Author Topic: What are we reading?  (Read 160262 times)

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eward

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Re: What are we reading?
« Reply #1560 on: January 19, 2018, 09:04:32 AM »
+1
One of the most relentlessly horrifying, brilliantly rendered works of historical "fiction" I've ever encountered. Getting through it at a slightly slower pace than I'd like, my work schedule making it particularly difficult to just sit down and devour this morally-challenging (to put it lightly) behemoth. My highest recommendation, and I'm only about 300 pages in.

Bret Easton Eliis had this to say about it: "Almost finished with THE KINDLY ONES by Jonathan Littell which I bought when it came out years ago but only picked up in the last couple of months and am convinced it’s a masterpiece—a 1000 page novel narrated by a young German rising through the SS in the final years of WW II with a guaranteed horror every seventy pages or so (Stalingrad, Auschwitz). I am not recommending this novel to everyone—it will be impossible for some people with a monstrous narrator. It’s actually an overwhelming act of sympathetic imagination and I was both horrified and mesmerized and never bored even though the book definitely has—because of its immersive quality—its narrative digressions."
"Do you laugh at jealousy?"

"No, I don't even laugh at seasickness! I happen to regard jealousy as the seasickness of passion."

jenkins

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Re: What are we reading?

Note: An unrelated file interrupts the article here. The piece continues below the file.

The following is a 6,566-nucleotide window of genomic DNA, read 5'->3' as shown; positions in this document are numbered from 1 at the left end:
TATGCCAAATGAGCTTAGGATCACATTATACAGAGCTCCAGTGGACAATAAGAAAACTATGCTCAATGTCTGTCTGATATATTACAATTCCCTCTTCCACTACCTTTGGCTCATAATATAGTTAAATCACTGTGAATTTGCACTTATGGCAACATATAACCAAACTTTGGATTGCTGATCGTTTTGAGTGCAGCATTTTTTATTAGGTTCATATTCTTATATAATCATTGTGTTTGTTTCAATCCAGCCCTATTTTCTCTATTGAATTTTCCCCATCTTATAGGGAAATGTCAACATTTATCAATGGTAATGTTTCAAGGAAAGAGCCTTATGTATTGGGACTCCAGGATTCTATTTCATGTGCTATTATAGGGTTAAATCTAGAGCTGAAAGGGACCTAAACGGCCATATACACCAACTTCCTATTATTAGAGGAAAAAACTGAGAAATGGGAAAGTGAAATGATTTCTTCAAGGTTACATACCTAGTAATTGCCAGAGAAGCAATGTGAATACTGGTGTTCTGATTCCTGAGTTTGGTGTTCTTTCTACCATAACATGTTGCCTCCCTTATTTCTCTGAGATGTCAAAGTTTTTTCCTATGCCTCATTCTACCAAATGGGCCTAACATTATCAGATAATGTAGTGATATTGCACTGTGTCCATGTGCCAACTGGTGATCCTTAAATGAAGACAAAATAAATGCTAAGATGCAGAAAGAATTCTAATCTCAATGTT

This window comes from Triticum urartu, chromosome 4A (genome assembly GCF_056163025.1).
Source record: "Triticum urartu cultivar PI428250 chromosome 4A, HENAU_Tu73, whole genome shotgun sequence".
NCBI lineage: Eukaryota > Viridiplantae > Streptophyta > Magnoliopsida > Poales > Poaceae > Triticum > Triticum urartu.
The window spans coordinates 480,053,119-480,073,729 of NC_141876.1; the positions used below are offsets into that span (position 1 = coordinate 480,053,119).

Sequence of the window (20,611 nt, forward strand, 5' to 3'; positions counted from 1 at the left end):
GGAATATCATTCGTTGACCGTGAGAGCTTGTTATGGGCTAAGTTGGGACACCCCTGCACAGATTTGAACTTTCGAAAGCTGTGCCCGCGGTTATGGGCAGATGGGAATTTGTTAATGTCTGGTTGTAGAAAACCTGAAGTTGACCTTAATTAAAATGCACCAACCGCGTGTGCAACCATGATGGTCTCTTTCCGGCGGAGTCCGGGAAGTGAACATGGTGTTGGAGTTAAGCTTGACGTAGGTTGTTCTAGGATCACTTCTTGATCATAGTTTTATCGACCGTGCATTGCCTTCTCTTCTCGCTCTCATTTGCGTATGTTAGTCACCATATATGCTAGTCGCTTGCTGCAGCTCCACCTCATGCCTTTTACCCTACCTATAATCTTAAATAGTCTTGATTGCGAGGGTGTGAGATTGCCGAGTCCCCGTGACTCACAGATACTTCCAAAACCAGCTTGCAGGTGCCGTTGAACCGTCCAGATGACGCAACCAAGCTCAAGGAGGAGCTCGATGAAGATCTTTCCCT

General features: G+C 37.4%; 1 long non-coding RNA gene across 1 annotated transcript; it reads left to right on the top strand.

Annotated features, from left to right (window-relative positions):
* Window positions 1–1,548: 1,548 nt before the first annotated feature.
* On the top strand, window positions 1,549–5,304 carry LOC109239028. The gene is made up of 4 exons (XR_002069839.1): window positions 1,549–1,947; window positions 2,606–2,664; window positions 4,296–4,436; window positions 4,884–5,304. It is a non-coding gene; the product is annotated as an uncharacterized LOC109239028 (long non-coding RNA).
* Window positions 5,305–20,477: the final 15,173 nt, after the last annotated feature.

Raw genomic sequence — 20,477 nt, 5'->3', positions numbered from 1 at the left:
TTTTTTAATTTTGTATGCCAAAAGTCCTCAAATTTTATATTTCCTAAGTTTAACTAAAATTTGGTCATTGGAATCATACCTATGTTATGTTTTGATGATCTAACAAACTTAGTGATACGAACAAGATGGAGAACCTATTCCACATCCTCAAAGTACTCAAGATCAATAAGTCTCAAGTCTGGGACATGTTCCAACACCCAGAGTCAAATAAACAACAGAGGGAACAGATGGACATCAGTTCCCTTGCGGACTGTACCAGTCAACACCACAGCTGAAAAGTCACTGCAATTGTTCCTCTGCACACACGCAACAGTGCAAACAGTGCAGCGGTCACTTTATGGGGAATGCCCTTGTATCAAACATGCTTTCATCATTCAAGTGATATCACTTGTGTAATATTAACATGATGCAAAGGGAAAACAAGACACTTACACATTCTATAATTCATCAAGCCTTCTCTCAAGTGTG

« Reply #1561 on: March 18, 2018, 07:57:53 PM »
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Rebecca Solnit slays, is basically what i'm saying. how did i find about her? not even from someone i know, no, but from the internet, she was just listed around the things i liked and there i went. the same thing happened with me and Mary Oliver. do i think Mary Oliver lives up to her reputation? that's another thing i'm saying. here's Solnit:

Quote
The places in which any significant event occurred become embedded with some of that emotion, and so to recover the memory of the place is to recover the emotion, and sometimes to revisit the place uncovers the emotion. Every love has its landscape. Thus place, which is always spoken of as though it only counts when you’re present, possesses you in its absence, takes on another life as a sense of place, a summoning in the imagination, with all that atmospheric effect and association of a powerful emotion. The places inside matter as much as the one outside. It is as though in the way places stay with you and that you long for them they become desires—a lot of religions have local deities, presiding spirits, geniuses of the place. You could imagine that in those songs Kentucky or the Red River is a spirit which the singer prays, that the mourn the dreamtime before banishment, when the singer lived among the gods who were not phantasm but geography, matter, earth, itself.